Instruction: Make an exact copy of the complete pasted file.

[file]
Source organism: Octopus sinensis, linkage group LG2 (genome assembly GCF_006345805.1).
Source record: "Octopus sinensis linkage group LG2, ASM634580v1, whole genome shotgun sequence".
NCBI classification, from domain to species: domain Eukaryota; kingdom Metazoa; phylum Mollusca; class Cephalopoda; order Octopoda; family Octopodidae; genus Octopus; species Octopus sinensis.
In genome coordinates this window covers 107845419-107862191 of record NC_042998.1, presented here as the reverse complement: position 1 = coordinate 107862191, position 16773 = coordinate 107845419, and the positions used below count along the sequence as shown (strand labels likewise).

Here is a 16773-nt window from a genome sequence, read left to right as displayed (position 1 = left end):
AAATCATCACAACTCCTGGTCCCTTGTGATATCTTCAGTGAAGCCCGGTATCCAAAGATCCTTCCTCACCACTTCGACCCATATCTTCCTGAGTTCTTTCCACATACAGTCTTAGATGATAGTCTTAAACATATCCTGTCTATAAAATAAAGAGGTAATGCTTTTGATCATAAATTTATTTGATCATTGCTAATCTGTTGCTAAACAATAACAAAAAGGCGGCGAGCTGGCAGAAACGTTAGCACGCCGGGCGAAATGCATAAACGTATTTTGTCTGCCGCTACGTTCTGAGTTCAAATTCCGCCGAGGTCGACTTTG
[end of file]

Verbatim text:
Source organism: Octopus sinensis, linkage group LG2 (genome assembly GCF_006345805.1).
Source record: "Octopus sinensis linkage group LG2, ASM634580v1, whole genome shotgun sequence".
NCBI classification, from domain to species: domain Eukaryota; kingdom Metazoa; phylum Mollusca; class Cephalopoda; order Octopoda; family Octopodidae; genus Octopus; species Octopus sinensis.
In genome coordinates this window covers 107845419-107862191 of record NC_042998.1, presented here as the reverse complement: position 1 = coordinate 107862191, position 16773 = coordinate 107845419, and the positions used below count along the sequence as shown (strand labels likewise).

Here is a 16773-nt window from a genome sequence, read left to right as displayed (position 1 = left end):
AAATCATCACAACTCCTGGTCCCTTGTGATATCTTCAGTGAAGCCCGGTATCCAAAGATCCTTCCTCACCACTTCGACCCATATCTTCCTGAGTTCTTTCCACATACAGTCTTAGATGATAGTCTTAAACATATCCTGTCTATAAAATAAAGAGGTAATGCTTTTGATCATAAATTTATTTGATCATTGCTAATCTGTTGCTAAACAATAACAAAAAGGCGGCGAGCTGGCAGAAACGTTAGCACGCCGGGCGAAATGCATAAACGTATTTTGTCTGCCGCTACGTTCTGAGTTCAAATTCCGCCGAGGTCGACTTTG